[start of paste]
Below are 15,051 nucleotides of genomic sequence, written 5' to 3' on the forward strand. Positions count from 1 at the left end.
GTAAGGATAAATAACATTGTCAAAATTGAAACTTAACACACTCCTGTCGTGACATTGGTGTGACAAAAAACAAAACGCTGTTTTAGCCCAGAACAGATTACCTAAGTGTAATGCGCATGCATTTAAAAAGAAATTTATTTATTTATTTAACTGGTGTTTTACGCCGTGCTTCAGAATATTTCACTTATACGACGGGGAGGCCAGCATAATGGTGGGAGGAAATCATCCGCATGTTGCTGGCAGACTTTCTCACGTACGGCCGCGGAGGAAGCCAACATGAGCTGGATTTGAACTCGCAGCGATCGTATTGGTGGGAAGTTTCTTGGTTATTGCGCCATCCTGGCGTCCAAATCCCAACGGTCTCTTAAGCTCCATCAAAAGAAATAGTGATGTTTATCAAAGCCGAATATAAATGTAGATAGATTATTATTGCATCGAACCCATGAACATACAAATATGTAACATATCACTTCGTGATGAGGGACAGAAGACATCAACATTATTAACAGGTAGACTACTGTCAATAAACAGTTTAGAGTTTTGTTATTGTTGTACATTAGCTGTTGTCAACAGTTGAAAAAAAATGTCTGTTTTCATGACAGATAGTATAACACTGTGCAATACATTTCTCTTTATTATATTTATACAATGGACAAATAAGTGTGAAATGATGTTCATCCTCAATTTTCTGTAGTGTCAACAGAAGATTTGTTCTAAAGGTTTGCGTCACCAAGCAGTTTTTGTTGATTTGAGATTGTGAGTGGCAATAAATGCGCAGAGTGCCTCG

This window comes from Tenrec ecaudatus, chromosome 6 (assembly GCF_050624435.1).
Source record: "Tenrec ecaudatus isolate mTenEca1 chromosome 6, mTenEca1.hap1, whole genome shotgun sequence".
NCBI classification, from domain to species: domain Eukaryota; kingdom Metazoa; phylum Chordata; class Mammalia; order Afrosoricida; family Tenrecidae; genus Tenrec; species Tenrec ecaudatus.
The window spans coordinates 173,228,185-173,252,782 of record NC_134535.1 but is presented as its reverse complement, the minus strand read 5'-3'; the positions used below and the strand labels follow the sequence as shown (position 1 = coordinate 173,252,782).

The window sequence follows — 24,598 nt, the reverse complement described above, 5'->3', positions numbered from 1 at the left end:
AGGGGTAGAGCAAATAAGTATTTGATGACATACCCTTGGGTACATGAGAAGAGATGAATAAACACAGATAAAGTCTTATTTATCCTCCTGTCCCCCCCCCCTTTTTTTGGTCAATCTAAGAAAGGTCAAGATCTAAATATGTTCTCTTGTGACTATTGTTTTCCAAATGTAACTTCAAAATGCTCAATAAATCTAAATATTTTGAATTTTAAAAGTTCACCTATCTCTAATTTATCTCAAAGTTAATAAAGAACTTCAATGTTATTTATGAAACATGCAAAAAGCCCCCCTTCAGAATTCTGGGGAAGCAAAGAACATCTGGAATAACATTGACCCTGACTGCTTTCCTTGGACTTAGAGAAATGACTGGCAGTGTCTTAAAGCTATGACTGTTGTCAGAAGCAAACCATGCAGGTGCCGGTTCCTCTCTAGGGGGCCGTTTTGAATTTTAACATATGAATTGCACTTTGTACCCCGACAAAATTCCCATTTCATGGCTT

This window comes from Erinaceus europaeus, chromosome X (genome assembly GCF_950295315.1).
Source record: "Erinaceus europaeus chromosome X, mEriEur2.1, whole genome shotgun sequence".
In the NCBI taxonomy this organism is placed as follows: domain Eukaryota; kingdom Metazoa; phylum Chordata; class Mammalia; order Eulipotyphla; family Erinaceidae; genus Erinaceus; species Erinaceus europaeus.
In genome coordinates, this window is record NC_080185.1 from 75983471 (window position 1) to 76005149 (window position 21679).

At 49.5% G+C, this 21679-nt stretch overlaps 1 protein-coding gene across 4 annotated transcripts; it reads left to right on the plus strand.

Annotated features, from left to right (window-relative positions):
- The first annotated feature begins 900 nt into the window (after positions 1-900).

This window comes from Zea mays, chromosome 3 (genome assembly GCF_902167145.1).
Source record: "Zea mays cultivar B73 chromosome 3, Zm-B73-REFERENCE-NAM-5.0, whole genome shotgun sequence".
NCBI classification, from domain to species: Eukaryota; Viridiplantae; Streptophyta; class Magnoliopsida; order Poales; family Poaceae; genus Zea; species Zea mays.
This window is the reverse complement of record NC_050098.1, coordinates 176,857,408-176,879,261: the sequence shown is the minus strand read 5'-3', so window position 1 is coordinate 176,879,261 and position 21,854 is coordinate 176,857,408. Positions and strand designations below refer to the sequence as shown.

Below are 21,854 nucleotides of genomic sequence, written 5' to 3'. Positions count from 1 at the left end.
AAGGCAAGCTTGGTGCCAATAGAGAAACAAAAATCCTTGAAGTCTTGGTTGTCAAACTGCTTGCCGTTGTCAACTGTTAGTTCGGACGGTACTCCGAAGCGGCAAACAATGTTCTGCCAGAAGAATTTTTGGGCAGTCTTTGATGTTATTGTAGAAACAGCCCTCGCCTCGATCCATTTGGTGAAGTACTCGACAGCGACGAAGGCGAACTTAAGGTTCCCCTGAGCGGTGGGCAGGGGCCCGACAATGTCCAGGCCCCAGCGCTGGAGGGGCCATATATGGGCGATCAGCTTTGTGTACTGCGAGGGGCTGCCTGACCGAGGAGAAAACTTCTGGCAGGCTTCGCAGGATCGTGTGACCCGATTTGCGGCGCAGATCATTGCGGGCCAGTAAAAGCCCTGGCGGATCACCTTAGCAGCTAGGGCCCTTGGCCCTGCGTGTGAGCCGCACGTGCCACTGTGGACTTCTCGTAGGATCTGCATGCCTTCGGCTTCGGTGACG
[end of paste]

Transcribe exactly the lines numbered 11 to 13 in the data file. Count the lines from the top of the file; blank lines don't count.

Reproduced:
In the NCBI taxonomy this organism is placed as follows: domain Eukaryota; kingdom Metazoa; phylum Chordata; class Mammalia; order Eulipotyphla; family Erinaceidae; genus Erinaceus; species Erinaceus europaeus.
In genome coordinates, this window is record NC_080185.1 from 75983471 (window position 1) to 76005149 (window position 21679).

At 49.5% G+C, this 21679-nt stretch overlaps 1 protein-coding gene across 4 annotated transcripts; it reads left to right on the plus strand.